If perspective and depth of field adds up to “point of view” in landscape photography. Those same two disciplines mean “point of focus” in macro photography. I often use spiders to illustrate this point, because they usually don’t move, giving you an opportunity to work from different angles and to use different f stop/shutter speed combos. The first spider picture was easy. I squared up the camera back with the spider, set my tripod mounted camera at f 14 and clicked. I used my 75-300mm macro zoom set at 195mm instead of my 105 micro lens in order to keep some distance between my tripod legs and the orb web. This is a slight crop. I then carefully changed the position of my camera/tripod, lining everything up while backing up. I used the same lens set at 240mm. The increase of focal length made up for the increased shooting distance. I shot at f 20 because at this angle, point of focus would have to be precise. The increase in depth of field helped me to cover that needed precision.
Then there are flowers. The choices are almost infinite. I was attracted to this group of flowers and made a lot of compositions. From a small portion of one blossom to dozens of flowers. I was very attracted to comps that contained small clusters of blossoms. For about ten minutes the wonderful light you see below, gently illuminated this particular group of flowers. That light and the somewhat translucent quality of the blossoms became more important to me than any other aspect of making this image.
As I cruise the world of social media, including blogs, I continue to be amazed at the willingness of naturally “timid” people to share their thoughts. It is amazing at how “hidden” many people feel they are as they share their inner most feelings, political views, and links to groups who love to spread hate. People will share with thousands, what they would never share with a single friend. I do think blogs and websites are different from Facebook, Twitter or Google Plus, in the sense that we have to take the step to make a search or follow a link to arrive there, rather than just opening your home page only to be faced with much that you did not seek.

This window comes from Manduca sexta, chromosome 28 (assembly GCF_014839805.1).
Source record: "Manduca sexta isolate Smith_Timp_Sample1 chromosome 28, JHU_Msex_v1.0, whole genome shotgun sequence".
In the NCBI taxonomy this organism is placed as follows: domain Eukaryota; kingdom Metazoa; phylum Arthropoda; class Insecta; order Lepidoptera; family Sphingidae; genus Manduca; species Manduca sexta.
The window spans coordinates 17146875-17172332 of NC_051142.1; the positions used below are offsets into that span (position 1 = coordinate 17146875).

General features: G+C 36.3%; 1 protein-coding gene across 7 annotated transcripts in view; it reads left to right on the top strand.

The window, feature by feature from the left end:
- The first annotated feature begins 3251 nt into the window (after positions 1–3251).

It is amazing at just how political the world is today, as both friends and foes continue to divide themselves into two camps. My first foray into politics came as an eight year old during the Nixon/Kennedy campaigns. Today on TV, we are consistently inundated with all of those “expert” pundits who tell us what “the truth” is as viewed from the left or the right. The debates of the Sunday Morning talk (shout?) shows are pretty much a “ I can yell louder than you” contest. The first of these was a weekly political debate during that same Kennedy/Nixon campaign. This eight year old watched each and every one as writer Gore Vidal, and columnist William Buckley, engaged each other in a vigorous, but intelligent and civil, series of TV discussions. They actually cared about the truth, instead of just repeating gossip (internet related fodder?.)
On a personal note I remember only so well when to the chagrin of my Father, I (as a 17-year-old) grew my hair over my shoulders and seemed to embrace everything radical from the left. Of course that was a while ago and many years and life experiences will (hopefully) create growth, and things do change. I would hate to think that at 60, I still follow the exact same philosophical road that I did as an immature 17-year-old.
One thing is for sure, no matter how different the opinions of any given population are, we all share in the same daily struggles, to make a better life, and to grow beyond whatever it is that we once were. In the end we really are in this together. For better or for worse.